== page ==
Sparkling beauty

Radiant Vintage Brilliant Ring: 0.96 Ct In Gold, Circa 1990 Years

The brilliance of a brilliant cut diamond is unique. Sparkling and bright, at the same time white and full of all the colors of the rainbow - no gemstone has the brilliance and fire of the king of gemstones. At the same time, the fire of a diamond increases many times over with the number of stones processed: a single, glistening surface of light is created. This is exactly how this elegant ring in yellow gold is designed. Twelve brilliant-cut diamonds are set close together to form two rows laid across the finger, following the course of the ring. The ring of the years around 1990 shows the love of those years for clear geometry. Much like the architecture of the time, the ring eschews unnecessary ornamentation and adorns as simply as it does elegantly. Nothing is unnecessary or too much, and yet the design exudes a wonderful luxury: Because the diamonds and the warm glow of the gold are just everything but barren. The ring is in first-class condition; we were able to acquire it here in Berlin.

In ancient times, diamonds were valued primarily for their incomparable hardness. As symbols of invincible strength, their beauty was secondary at best. In fact, early diamonds do not appear at all attractive to the modern eye. Medieval cutting techniques also did not allow for spectacular light reflections, and the widespread table cuts only brought out the brightness and color of the stones. All this changed in the graduated 17th century. The nobility of the Baroque period developed a taste for glittering gemstones. Rose-cut diamonds, whose multiple facets beautifully reflected candlelight, were especially popular. In the middle of the century, a first, early brilliant cut developed, called the Mazarin cut after the influential Cardinal Jules Mazarin, characterized by a crown with 17 facets. By the end of the century, these diamonds were then replaced by a new shape, named the Peruzzi cut after its inventor. Vincenzo Peruzzi was a gem cutter from Venice who increased the crown of the diamonds by additional facets to a total of 33, thus increasing the fire of the stones enormously. However, these early diamonds were not standardized in terms of the number and shape of the facets. Each stone was cut in such a way that as much substance as possible could be preserved. New diamond deposits in Brazil in the second half of the 18th century then led to a cut shape that became known as the Old Mine Cut. These diamonds are already very similar to today's full cut brilliant cut diamonds, but several more generations of constant improvement in cutting techniques would be needed before the Old Mine Cut became first the Old Cut (or Old European Cut), and finally in the 1940s the modern full cut.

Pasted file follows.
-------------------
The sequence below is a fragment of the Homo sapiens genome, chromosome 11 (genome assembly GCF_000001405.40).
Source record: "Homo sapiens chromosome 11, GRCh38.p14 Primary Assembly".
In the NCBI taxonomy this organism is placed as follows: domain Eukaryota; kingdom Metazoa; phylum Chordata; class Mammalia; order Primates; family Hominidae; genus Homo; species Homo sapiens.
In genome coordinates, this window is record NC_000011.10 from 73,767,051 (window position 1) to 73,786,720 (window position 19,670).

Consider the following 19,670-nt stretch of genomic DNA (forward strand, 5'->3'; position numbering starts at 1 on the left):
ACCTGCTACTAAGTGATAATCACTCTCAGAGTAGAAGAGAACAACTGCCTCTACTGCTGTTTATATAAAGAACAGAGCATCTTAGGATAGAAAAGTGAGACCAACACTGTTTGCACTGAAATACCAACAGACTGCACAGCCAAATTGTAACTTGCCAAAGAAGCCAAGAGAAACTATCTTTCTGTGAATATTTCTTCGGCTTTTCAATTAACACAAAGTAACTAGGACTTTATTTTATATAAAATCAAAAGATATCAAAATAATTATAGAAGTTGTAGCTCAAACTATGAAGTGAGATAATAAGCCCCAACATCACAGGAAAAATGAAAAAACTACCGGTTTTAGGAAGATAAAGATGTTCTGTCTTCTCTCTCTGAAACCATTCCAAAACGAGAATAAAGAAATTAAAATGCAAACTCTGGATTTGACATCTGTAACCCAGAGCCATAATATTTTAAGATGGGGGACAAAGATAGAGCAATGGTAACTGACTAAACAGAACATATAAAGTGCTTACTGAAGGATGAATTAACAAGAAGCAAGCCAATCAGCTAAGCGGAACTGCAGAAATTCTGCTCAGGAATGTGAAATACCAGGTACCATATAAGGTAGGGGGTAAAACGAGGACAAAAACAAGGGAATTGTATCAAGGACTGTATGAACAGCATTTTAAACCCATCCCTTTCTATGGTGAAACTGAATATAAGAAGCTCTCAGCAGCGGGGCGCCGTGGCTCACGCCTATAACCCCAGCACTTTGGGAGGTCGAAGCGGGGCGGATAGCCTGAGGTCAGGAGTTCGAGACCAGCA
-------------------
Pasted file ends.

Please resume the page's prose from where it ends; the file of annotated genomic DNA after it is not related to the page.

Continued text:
We want you to be 100% satisfied! For that reason, we examine, describe and photograph all of our jewellery with the utmost care.

You can rely on our years of experience in the trade and our expertise as a professional art historians for reviews of the antique jewellery. As a member of various trader organisations and the British Society of Jewellery Historians, we remain committed to the highest possible degree of accuracy. In our descriptions, we always also indicate any signs of age and defects and never hide them in our photos – this saves you from any unpleasant surprises when your package arrives.

Should you for some reason not be satisfied, please don’t hesitate to contact us so that we can begin to find a solution together. In any case, you can return any article within 30 days and we will refund the full purchase price.


OUR PROMISE

We want you to be 100% satisfied! That’s why we examine, describe and photograph all our jewellery with the utmost care.

If for any reason you are still not satisfied, contact us and we will find a mutual solution immediately. Regardless, you can return any item within 30 days and we will refund you the full purchase price.

Play